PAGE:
Chionodoxa (Glory of the Snow)
Iris histroides Katharine Hodgkin
Anemone nemerosa (Wood anemone)
Viburnum x bodnatense Dawn / Charles Lamont
Hamamelis (Witch Hazel)
Omphalodes (see Cherry Ingram)
Euphorbia – E amgydalloides / E griffithii
Dicentra (Bleeding Heart)
Hesperis matronalis (Dame’s Violet)
Brunnera (a perennial forget-me-not with often amazingly beautiful leaves)
Myosotis (annual forget-me-not)
Hyacinthoides non-scripta (Bluebells)
Erythronum (Dog’s Tooth Violet)
Arum italicum Marmoratum
Euonymus japonica (Emerald Gaiety, Emerald N Gold Harlequin)
Magnolias (M stellate, M x loebneri Leonard Messel)
Viburnum – (V. plicatum Mariesii, V opulus sterile)
Spring into Summer
With trees and shrubs in coming into full leaf, shade often becomes more dense from spring into summer, so your plants need to enjoy the challenge. Choose those that earn their keep by flowering over a long period, such as hardy Geraneums, Fuchsias and busy lizzies, or that offer attractive foliage for months. A vibrant multitude of greens and textures will lift any border out of the gloom.
Some suggestions below ….
P – Perennial
ES – Evergreen Shrub
DS – Deciduous Shrub
G – Grass
T – Tree
Clg – Climbing plants
Astrantias (P) – clump forming perennials that produce pretty pincushion-like flowers in a range of colours from white through dusky-pinks to rich ruby reds. Keep well-watered in summer.
Euphorbia amygdaloides var robbiae (P) – Producing lots of vivid lime flowers in late Spring, this is a tough fast-growing plant perfect for dry areas under trees and shrubs. It is compact and evergreen, so has a long period of interest.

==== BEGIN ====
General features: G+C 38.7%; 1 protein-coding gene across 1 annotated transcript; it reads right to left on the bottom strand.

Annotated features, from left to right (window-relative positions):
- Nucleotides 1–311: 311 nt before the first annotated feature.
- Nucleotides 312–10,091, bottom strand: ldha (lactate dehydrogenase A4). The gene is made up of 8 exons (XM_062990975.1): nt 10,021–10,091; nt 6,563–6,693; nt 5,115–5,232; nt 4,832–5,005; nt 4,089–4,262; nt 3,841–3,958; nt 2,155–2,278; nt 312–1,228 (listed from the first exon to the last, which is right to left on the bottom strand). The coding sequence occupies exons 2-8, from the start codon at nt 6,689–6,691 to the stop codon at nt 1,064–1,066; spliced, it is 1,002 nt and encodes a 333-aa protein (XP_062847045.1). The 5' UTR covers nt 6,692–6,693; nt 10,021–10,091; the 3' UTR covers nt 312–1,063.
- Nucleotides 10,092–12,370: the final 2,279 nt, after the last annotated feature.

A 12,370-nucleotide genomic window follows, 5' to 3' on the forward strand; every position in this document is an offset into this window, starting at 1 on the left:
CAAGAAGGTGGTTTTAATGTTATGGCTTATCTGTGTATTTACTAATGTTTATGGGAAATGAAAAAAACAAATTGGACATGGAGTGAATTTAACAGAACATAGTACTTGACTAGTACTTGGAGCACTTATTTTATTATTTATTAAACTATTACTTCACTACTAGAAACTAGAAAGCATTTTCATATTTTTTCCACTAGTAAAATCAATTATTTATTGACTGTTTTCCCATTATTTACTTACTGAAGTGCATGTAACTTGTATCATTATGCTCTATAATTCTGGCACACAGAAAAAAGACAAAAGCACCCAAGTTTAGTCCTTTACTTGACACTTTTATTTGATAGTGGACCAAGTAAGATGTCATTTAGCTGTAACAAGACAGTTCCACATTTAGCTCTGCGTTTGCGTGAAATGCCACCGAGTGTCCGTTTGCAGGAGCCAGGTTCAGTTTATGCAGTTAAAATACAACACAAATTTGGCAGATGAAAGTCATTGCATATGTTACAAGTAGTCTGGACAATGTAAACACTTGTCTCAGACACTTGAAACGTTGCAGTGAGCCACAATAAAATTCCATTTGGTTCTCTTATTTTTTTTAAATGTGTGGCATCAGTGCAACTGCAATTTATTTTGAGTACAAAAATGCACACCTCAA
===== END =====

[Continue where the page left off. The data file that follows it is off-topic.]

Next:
Liriope(P) – also known as lilyturf, this is a useful and resilient perennial and survives even in the darkest and driest of conditions. Its purple flower spikes are a valuable asset in the autumn, rising above a fountain of grass-like evergreen leaves.
Fatsia (ES) With its glossy, exotic-looking evergreen leaves, Fatsia japonica is one of the most dramatic shrubs for shade. Yet despite its tropical appearance, it is completely hardy outdoors. It produces white flowers followed by black fruits in the autumn.
Mahonia (ES) – An attractive evergreen shrub with whorls of prickly dark green leaves topped with spikes of golden yellow, often very fragrant flowers followed by blue/black fruits. Mahonia aquifolium can be used as ground cover. Cultivars like Charity (3m) are well known but smaller varieties like Lionel Fortesque may suit the smaller garden. Can be gaunt, with a network of bare lower branches. These can be hard pruned after flowering to stimulate growth from dormant buds lower down the stems.
Anemantheles lessoniana (Pheasant tail Grass) – a beautiful and graceful evergreen grass with a play of colours from green and gold through to russet. Simply comb through with your fingers at the start of spring to remove any dead thatch.
Japanese Anemones (P) Such a useful group of plants, though their time is late summer and we’ll cover them in our next workshop in June.
Sarcococca (ES) – a dense evergreen shrub, or group of shrubs, valued for their tough shiny leaves and incredibly fragrant, thread-like flowers that pump out a sweet scent in January through to March. Different varieties will grow to varying heights and there are cultivars with purple stems and flushes to the usually white flowers, and tough names like Sarcococca ruscifolia that can cope with very difficult ground conditions, dry, and even lower light levels. The flowers are followed by shiny blue-black berries.